Saturday 23 January 2016

The Hateful Eight is scuppered by the underwhelming mystery that lies at its heart


The Hateful Eight
Director: Quentin Tarantino
Starring: Kurt Russell, Samuel L Jackson, Jennifer Jason Leigh
Running time: 167 mins (digital)/187 mins (70mm)

If you smush the two volumes of Kill Bill together it's just about possible to buy The Hateful Eight as director Tarantino's eighth movie (as the pre-publicity grandly declared). What is somewhat harder to accept, however, is that it is anything like one of his best.

Now, don't get me wrong; there's an awful lot to admire here. The soundtrack (Ennio Morricone's first western score for 34 years) and cinematography (courtesy of Kill Bill/Django Unchained's Robert Richardson) ooze class, while the elongated running time is never an obstacle; these characters are unpleasant to a man/woman but you never tire of them. There are terrific performances all round, too, especially from Jackson and Leigh. The former's exclusion from the Oscars' Best Actor category is one of the most egregious nomination blunders of the lot this year, especially when the likes of Eddie Redmayne and Matt Damon have made it onto a fairly unimpressive short list. 

Set a few years after the end of the American Civil War, in wintry Wyoming, the plot sees bounty-hunter John Ruth (Russell) escorting convicted killer Daisy Domergue (Leigh) to the town of Red Rock where he intends to see her hanged. To get out of the increasingly appalling weather, Ruth's stagecoach heads for Minnie's Haberdashery - an all-purpose convenience store-cum-staging post - and along the way picks up another bounty-hunter, Major Marquis Warren (Jackson channeling Lee Van Cleef), and Chris Mannix (Walton Goggins), a former confederate soldier who claims to be Red Rock's new sheriff. 

Arriving at Minnie's they encounter not the titular owner and her husband as expected but four strangers - hangman Oswaldo Mobray (Roth), taciturn cowpoke Joe Gage (Michael Madsen), the store's Mexican caretaker Bob (Demian Bichir) and former confederate general Sandy Smithers (Bruce Dern). With a blizzard raging full tilt outside, the eight hunker down for an evening of racial tension, bitter recrimination and, because Ruth believes one of the men intends to spring Domergue from his custody, escalating paranoia. Suffice to say, it isn't long before matters come to a head and the blood starts spilling. As you'd expect there's rather a lot of blood. And brains. And viscera. 

Unfortunately, the film's biggest shortcoming is the mystery it sets itself up to solve – what is Domergue's plan of escape and which of the ne'er-do-wells gathered in the snowbound haberdashery is in on it with her? If you spend the best part of two hours slowly and meticulously building to that big moment, when it arrives it had better be a doozy, and the one Tarantino spins here really isn't. Instead, it feels like a cheat - an entertaining cheat but a cheat all the same. Unlike the Agatha Christie/Ellery Queen-style 'locked-room' mysteries with which this has been compared, the pay-off lacks ingenuity and invention. Yes, the director employs a bit of misdirection but nothing you wouldn't find in any number of mediocre detective pot-boilers published in this or any other year. You don't jump out of your seat when Tarantino finally reveals his hand, you just sort of shrug and think, 'Oh, okay...'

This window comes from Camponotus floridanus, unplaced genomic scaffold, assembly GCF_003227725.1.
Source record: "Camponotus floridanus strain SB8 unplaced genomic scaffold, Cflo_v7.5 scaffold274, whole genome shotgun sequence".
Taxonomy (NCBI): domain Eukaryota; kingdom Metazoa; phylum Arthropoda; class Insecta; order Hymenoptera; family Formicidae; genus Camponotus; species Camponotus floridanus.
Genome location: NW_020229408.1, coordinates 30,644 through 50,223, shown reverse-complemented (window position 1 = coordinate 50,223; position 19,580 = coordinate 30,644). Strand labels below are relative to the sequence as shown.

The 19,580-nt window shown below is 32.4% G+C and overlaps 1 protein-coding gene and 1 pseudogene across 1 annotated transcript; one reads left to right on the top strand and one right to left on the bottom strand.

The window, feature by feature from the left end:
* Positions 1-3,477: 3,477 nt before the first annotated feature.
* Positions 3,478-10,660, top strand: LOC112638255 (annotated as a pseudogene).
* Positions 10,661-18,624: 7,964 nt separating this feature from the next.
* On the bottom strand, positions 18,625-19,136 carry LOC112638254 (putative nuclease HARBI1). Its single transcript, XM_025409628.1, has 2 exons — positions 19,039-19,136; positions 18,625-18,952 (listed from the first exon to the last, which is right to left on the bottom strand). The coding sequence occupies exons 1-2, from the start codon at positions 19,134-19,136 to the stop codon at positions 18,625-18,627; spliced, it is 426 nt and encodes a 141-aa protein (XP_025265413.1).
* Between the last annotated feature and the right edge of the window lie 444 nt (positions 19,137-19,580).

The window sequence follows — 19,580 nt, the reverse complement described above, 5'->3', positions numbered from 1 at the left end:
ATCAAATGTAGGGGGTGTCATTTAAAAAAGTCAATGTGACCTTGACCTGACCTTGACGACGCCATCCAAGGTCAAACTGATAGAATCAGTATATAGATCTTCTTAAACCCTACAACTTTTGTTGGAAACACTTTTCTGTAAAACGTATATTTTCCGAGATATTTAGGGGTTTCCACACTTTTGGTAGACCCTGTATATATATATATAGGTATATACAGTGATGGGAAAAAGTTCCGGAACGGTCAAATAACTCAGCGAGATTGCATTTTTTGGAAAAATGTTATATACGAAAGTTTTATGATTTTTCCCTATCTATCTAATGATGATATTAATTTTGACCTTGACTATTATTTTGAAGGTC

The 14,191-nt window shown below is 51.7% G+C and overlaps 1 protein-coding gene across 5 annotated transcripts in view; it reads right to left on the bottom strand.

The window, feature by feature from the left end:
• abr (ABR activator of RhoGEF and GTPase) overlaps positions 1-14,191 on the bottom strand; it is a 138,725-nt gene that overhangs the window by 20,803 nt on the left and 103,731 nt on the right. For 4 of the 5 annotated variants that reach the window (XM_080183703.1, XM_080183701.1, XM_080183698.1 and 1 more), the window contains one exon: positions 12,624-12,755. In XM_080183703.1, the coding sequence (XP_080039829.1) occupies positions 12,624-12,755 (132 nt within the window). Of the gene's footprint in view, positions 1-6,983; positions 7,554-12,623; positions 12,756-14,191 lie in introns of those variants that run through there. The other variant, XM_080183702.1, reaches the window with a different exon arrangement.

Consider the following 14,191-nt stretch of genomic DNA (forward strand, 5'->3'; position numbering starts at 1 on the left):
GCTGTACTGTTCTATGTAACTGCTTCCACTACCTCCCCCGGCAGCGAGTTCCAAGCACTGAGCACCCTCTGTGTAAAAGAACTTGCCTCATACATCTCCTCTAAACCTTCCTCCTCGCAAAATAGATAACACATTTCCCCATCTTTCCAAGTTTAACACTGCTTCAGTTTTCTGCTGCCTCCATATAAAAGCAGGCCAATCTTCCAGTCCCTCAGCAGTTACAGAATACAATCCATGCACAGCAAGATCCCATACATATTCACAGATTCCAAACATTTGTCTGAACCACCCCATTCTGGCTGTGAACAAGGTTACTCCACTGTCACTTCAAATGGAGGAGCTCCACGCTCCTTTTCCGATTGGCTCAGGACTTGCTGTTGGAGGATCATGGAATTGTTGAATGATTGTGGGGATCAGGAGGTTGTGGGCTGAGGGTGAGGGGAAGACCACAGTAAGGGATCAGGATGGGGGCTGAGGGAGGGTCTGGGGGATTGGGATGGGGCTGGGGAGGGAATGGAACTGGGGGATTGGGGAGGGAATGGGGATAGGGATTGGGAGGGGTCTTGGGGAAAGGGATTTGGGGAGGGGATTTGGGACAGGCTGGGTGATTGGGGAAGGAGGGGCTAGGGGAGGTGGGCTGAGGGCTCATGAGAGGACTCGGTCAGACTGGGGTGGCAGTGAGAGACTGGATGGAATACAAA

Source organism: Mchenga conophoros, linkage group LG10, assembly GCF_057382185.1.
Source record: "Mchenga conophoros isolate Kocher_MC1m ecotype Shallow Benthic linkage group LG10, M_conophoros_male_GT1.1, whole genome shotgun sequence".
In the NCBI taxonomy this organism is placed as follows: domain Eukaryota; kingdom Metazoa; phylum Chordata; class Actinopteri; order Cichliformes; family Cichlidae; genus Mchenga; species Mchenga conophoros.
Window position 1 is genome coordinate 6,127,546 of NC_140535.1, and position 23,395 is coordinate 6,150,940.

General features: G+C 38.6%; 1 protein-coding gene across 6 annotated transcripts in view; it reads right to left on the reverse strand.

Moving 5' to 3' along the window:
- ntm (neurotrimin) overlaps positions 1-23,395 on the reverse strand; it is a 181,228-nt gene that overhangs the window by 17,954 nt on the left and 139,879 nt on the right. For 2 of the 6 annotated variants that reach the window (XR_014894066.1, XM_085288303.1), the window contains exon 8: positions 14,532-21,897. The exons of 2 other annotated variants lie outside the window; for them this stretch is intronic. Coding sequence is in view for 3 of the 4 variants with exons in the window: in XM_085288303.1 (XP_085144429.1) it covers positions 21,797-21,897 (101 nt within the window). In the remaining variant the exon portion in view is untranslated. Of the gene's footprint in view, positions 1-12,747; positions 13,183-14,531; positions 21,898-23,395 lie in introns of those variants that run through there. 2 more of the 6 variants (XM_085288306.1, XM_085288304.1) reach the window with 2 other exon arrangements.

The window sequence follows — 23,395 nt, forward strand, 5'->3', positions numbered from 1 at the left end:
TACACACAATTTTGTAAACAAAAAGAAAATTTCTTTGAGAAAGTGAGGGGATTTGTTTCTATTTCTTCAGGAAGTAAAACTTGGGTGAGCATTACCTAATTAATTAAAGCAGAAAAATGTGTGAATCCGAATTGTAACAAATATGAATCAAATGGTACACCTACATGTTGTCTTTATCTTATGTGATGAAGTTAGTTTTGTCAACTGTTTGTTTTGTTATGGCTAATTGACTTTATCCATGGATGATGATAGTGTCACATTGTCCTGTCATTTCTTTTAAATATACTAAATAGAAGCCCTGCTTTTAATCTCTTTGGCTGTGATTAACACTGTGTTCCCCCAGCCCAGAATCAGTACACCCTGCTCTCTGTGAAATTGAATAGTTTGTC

If that were the only problem with the script it would probably be forgivable, but it isn't. There's also a horribly clunky moment after Tarantino goes to great pains to set up a relationship between Mannix and Smithers. The would-be sheriff is in awe of the much older man, who he considers a hero of the confederacy, and is clearly protective of him. Only, a few minutes later, Warren taunts Smithers with a lewd story about his son's death before killing him. Mannix, a man we'd just been led to believe held Smithers in enormous regard, says or does precisely nothing about this terminal turn of events and Tarantino hastily cuts away to something else. You'd probably throw a shoe at the TV if you saw such sloppiness on a soap opera, let alone in a film by a man lauded with garlands for his abilities as a screenwriter. 

In those moments when Tarantino gets it right, though, his undeniable talent is still clear and unambiguous. The lovably despicable Daisy Domergue is one of the man's finest creations - a wretched ball of racism, profanity and insolence brought to spitting, cussing life by Leigh. I'd much rather watch a movie about her and her gang set before The Hateful Eight than Kill Bill 3 or the horror movie Tarantino has vaguely mentioned doing next. 

For all the beauty of its cinematography (those early scenes of Ruth's stagecoach crawling through the Wyoming snow must be breathtaking in 70mm), The Hateful Eight is an ugly movie featuring ugly people doing ugly things to each other. Of course, that's par for the course with Tarantino, only this time the fallout from the recent Civil War takes that poison to a whole new level and the director revels in it. It's been a very long time since I saw a film in which paranoia, mistrust and mutual loathing were so palpable they were practically characters in their own right. 

And, once the big mystery is out the way, the director rallies to give us a superb final 20 minutes as two former Civil War enemies unite to thwart a common foe and together face certain doom. If it wasn't for the brutal and shocking execution they mete out, or the fact they're slowly bleeding to death and in agony, it might even be quite uplifting.

Rating: WW½
The Hateful Eight is in cinemas now

WWWW - Wonderful
WWW - Worthy
WW - Watchable
W - Woeful

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